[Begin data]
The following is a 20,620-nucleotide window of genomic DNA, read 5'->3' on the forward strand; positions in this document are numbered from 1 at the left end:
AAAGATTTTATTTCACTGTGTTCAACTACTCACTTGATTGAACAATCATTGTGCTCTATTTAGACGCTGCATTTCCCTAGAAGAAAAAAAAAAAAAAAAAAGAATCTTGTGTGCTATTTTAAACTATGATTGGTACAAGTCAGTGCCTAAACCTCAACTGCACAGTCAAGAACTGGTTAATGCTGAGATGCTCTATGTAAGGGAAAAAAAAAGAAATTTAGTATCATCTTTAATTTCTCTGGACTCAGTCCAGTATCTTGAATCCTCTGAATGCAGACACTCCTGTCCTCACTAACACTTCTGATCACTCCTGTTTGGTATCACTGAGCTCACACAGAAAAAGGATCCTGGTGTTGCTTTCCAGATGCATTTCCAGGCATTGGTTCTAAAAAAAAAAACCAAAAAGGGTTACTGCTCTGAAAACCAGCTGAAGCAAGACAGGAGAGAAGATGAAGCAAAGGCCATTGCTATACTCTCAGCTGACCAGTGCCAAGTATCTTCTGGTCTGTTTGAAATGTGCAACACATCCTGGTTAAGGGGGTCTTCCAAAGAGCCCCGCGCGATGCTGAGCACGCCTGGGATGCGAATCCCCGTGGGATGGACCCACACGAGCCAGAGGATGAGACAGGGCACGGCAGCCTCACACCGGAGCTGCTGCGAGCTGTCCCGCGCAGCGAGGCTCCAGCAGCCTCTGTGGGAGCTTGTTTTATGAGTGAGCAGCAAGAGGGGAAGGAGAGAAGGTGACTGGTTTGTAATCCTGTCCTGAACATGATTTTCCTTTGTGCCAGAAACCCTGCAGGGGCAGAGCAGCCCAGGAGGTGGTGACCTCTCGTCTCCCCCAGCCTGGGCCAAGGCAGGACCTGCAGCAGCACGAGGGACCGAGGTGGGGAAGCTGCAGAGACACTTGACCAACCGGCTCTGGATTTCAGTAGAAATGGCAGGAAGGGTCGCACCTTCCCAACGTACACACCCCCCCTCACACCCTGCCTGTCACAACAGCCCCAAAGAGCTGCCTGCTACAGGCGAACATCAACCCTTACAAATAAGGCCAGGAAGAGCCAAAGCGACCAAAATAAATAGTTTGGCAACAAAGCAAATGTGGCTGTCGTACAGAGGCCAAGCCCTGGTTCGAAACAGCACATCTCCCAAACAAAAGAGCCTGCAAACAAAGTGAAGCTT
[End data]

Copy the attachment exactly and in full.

The following is a 20,620-nucleotide window of genomic DNA, read 5'->3' on the forward strand; positions in this document are numbered from 1 at the left end:
AAAGATTTTATTTCACTGTGTTCAACTACTCACTTGATTGAACAATCATTGTGCTCTATTTAGACGCTGCATTTCCCTAGAAGAAAAAAAAAAAAAAAAAAGAATCTTGTGTGCTATTTTAAACTATGATTGGTACAAGTCAGTGCCTAAACCTCAACTGCACAGTCAAGAACTGGTTAATGCTGAGATGCTCTATGTAAGGGAAAAAAAAAGAAATTTAGTATCATCTTTAATTTCTCTGGACTCAGTCCAGTATCTTGAATCCTCTGAATGCAGACACTCCTGTCCTCACTAACACTTCTGATCACTCCTGTTTGGTATCACTGAGCTCACACAGAAAAAGGATCCTGGTGTTGCTTTCCAGATGCATTTCCAGGCATTGGTTCTAAAAAAAAAAACCAAAAAGGGTTACTGCTCTGAAAACCAGCTGAAGCAAGACAGGAGAGAAGATGAAGCAAAGGCCATTGCTATACTCTCAGCTGACCAGTGCCAAGTATCTTCTGGTCTGTTTGAAATGTGCAACACATCCTGGTTAAGGGGGTCTTCCAAAGAGCCCCGCGCGATGCTGAGCACGCCTGGGATGCGAATCCCCGTGGGATGGACCCACACGAGCCAGAGGATGAGACAGGGCACGGCAGCCTCACACCGGAGCTGCTGCGAGCTGTCCCGCGCAGCGAGGCTCCAGCAGCCTCTGTGGGAGCTTGTTTTATGAGTGAGCAGCAAGAGGGGAAGGAGAGAAGGTGACTGGTTTGTAATCCTGTCCTGAACATGATTTTCCTTTGTGCCAGAAACCCTGCAGGGGCAGAGCAGCCCAGGAGGTGGTGACCTCTCGTCTCCCCCAGCCTGGGCCAAGGCAGGACCTGCAGCAGCACGAGGGACCGAGGTGGGGAAGCTGCAGAGACACTTGACCAACCGGCTCTGGATTTCAGTAGAAATGGCAGGAAGGGTCGCACCTTCCCAACGTACACACCCCCCCTCACACCCTGCCTGTCACAACAGCCCCAAAGAGCTGCCTGCTACAGGCGAACATCAACCCTTACAAATAAGGCCAGGAAGAGCCAAAGCGACCAAAATAAATAGTTTGGCAACAAAGCAAATGTGGCTGTCGTACAGAGGCCAAGCCCTGGTTCGAAACAGCACATCTCCCAAACAAAAGAGCCTGCAAACAAAGTGAAGCTT